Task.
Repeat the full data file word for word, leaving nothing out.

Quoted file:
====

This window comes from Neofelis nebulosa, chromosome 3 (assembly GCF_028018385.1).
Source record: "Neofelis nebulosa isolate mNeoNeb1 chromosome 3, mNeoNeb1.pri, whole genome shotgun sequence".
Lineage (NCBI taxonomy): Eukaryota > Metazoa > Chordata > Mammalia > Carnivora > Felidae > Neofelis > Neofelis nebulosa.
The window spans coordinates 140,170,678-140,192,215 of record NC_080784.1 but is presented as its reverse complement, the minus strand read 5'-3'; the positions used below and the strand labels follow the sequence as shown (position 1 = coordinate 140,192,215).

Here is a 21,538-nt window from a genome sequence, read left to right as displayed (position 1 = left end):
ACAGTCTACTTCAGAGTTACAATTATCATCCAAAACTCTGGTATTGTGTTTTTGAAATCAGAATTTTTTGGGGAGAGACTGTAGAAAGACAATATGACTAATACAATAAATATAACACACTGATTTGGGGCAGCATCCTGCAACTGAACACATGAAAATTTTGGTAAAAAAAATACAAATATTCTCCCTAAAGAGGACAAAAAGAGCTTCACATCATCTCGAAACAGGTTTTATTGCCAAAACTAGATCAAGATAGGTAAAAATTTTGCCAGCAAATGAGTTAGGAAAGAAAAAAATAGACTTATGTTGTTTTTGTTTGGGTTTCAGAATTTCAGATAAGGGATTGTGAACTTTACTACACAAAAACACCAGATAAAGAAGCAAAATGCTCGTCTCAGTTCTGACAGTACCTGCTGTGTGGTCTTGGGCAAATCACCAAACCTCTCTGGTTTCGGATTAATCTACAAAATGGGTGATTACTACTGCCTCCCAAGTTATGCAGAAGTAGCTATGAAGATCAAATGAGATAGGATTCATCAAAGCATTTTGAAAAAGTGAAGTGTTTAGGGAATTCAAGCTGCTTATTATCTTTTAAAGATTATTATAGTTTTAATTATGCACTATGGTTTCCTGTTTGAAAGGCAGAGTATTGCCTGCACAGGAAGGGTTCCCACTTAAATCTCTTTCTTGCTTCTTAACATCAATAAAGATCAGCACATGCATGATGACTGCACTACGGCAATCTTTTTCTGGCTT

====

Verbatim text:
This window comes from Neofelis nebulosa, chromosome 3 (assembly GCF_028018385.1).
Source record: "Neofelis nebulosa isolate mNeoNeb1 chromosome 3, mNeoNeb1.pri, whole genome shotgun sequence".
Lineage (NCBI taxonomy): Eukaryota > Metazoa > Chordata > Mammalia > Carnivora > Felidae > Neofelis > Neofelis nebulosa.
The window spans coordinates 140,170,678-140,192,215 of record NC_080784.1 but is presented as its reverse complement, the minus strand read 5'-3'; the positions used below and the strand labels follow the sequence as shown (position 1 = coordinate 140,192,215).

Here is a 21,538-nt window from a genome sequence, read left to right as displayed (position 1 = left end):
ACAGTCTACTTCAGAGTTACAATTATCATCCAAAACTCTGGTATTGTGTTTTTGAAATCAGAATTTTTTGGGGAGAGACTGTAGAAAGACAATATGACTAATACAATAAATATAACACACTGATTTGGGGCAGCATCCTGCAACTGAACACATGAAAATTTTGGTAAAAAAAATACAAATATTCTCCCTAAAGAGGACAAAAAGAGCTTCACATCATCTCGAAACAGGTTTTATTGCCAAAACTAGATCAAGATAGGTAAAAATTTTGCCAGCAAATGAGTTAGGAAAGAAAAAAATAGACTTATGTTGTTTTTGTTTGGGTTTCAGAATTTCAGATAAGGGATTGTGAACTTTACTACACAAAAACACCAGATAAAGAAGCAAAATGCTCGTCTCAGTTCTGACAGTACCTGCTGTGTGGTCTTGGGCAAATCACCAAACCTCTCTGGTTTCGGATTAATCTACAAAATGGGTGATTACTACTGCCTCCCAAGTTATGCAGAAGTAGCTATGAAGATCAAATGAGATAGGATTCATCAAAGCATTTTGAAAAAGTGAAGTGTTTAGGGAATTCAAGCTGCTTATTATCTTTTAAAGATTATTATAGTTTTAATTATGCACTATGGTTTCCTGTTTGAAAGGCAGAGTATTGCCTGCACAGGAAGGGTTCCCACTTAAATCTCTTTCTTGCTTCTTAACATCAATAAAGATCAGCACATGCATGATGACTGCACTACGGCAATCTTTTTCTGGCTT